On so many occasions it seemed that those who labelled themselves atheist, secularist or humanist had rejected religion because of bad experiences with the Church. As always this is a source of shame and sadness for those of us who have stayed. So often people seem to identify God with the institution and reject the transcendent because of the failings of people who are, like all of us, sinful, incomplete, damaged and struggling to make sense of life. Whoever and whatever God is, God is not the Church or any religious institution. Religious institutions are meant to provide guidance and offer a practice that helps members live a good life. This is more important than any dogmatic teaching which excludes or rejects people who are different or think differently. All religions have liberating and oppressive aspects and I often think that those of us who have stayed in religion have experienced its liberating aspects while those who have only experienced the oppressive are right to leave.
One of the key speakers of the weekend was Christ Stedman whose book Faitheist encourages a dialogue between atheists and religious people. Chris is an interesting person. He is the humanist chaplain at Harvard University but has two degrees in religion and has done a course on spiritual direction with the Jesuits at Loyola University in Chicago. While he describes himself as an atheist he has a feel for religion and is totally committed to an interfaith dialogue that includes humanists and secularists. This is important if believers and non-believers are to live together and work together for social justice. There are plenty of issues that we can all work on but as someone remarked at the seminar religious people should be aware that while humanists are working with them on issues of justice they are also working to rid the world of religion. I don't think there can be much dialogue if this is the case. Fundamentalists and exclusivists of whatever persuasion don't normally make good subjects for interfaith dialogue. Believers and non-believers alike need to respect one another's position and their right to hold it, to learn to understand one another's language, to discern the reality behind the words, to find common ground. The starting point needs to be conversation with an openness to mutual understanding.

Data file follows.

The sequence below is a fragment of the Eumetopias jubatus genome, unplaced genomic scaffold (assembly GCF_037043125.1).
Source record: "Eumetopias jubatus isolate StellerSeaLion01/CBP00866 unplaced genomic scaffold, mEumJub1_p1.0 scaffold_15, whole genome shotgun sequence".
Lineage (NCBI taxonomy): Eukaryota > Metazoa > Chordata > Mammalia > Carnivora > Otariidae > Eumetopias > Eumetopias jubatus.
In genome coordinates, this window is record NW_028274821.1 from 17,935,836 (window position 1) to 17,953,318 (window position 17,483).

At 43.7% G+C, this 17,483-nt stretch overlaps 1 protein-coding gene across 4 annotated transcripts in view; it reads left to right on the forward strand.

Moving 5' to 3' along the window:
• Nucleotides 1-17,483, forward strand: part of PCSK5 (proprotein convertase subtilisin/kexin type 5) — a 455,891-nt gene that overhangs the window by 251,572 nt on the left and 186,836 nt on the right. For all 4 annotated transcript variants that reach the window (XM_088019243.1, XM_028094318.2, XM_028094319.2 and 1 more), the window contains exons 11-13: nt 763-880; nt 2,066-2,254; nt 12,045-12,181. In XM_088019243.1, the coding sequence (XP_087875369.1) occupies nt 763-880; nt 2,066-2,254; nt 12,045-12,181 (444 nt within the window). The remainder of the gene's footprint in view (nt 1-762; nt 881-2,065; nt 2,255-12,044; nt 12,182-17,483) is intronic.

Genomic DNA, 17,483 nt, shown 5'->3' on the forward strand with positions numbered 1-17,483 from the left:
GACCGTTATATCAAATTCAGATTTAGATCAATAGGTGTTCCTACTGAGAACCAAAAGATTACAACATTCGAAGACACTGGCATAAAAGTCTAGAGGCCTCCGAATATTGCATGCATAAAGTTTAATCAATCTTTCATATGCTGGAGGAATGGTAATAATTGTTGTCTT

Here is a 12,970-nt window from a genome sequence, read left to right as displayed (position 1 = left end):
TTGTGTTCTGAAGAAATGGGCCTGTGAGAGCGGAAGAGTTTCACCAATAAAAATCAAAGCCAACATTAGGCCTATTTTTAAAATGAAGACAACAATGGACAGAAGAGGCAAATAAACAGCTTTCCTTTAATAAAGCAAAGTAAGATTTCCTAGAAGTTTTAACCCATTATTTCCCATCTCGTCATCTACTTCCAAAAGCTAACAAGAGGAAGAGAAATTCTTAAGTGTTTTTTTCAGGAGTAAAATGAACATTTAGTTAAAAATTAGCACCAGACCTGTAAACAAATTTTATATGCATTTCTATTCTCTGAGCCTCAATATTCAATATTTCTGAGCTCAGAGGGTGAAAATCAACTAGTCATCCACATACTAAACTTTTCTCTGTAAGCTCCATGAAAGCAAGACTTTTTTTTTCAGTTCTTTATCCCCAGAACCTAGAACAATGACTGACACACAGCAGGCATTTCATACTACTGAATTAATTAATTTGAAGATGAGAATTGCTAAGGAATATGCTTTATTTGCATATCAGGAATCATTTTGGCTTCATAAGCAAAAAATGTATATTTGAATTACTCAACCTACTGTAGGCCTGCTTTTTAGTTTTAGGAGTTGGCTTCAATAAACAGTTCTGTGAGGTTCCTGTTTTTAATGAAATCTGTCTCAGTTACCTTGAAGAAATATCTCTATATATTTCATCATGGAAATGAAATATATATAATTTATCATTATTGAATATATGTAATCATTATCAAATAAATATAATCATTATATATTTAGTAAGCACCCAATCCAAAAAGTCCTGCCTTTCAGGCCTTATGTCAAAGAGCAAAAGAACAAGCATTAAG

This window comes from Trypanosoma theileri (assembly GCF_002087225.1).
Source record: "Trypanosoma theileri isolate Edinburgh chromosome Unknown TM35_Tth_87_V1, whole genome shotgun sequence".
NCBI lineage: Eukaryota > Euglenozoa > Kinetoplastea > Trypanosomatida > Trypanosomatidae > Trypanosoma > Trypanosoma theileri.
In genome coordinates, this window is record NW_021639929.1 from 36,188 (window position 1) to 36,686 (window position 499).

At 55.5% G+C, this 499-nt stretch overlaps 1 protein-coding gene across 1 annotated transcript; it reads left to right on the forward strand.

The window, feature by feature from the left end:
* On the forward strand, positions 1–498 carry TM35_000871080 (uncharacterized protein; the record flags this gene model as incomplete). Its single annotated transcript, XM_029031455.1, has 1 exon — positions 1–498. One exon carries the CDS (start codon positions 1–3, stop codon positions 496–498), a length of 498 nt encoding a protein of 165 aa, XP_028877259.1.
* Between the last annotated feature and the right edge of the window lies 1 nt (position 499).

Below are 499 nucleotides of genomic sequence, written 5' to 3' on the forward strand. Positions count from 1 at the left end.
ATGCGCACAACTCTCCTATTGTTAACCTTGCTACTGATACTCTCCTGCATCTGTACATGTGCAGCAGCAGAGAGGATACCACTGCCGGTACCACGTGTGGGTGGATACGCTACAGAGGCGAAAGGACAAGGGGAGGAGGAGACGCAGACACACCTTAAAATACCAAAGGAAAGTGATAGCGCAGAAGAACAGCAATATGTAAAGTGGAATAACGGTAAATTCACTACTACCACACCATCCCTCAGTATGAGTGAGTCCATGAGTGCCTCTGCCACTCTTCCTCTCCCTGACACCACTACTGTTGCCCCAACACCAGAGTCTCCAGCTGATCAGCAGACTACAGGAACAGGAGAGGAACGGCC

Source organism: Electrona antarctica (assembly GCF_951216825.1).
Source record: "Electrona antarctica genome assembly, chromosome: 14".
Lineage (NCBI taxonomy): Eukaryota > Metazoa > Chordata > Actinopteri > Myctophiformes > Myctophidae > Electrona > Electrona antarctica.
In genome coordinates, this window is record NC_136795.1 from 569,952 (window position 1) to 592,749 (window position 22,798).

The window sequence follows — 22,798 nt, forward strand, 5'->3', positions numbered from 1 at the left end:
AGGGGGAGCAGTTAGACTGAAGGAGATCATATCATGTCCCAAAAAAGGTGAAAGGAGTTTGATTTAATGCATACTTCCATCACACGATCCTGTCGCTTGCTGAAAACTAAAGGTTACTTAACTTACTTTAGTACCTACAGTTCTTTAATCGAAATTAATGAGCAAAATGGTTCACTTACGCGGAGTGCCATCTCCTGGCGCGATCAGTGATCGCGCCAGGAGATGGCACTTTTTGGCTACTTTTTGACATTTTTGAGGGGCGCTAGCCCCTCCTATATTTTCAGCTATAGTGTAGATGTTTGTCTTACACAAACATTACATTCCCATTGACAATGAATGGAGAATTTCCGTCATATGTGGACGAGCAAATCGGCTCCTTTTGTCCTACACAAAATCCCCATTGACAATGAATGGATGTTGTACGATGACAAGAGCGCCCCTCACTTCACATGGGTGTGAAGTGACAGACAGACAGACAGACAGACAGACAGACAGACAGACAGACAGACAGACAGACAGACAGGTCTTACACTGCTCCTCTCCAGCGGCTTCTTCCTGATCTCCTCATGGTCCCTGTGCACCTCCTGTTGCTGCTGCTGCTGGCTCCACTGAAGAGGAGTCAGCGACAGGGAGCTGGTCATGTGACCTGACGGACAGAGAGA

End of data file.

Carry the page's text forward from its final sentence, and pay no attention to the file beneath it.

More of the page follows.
This approach would hold no problems for Chris Stedman. I hope it can also be accepted by others.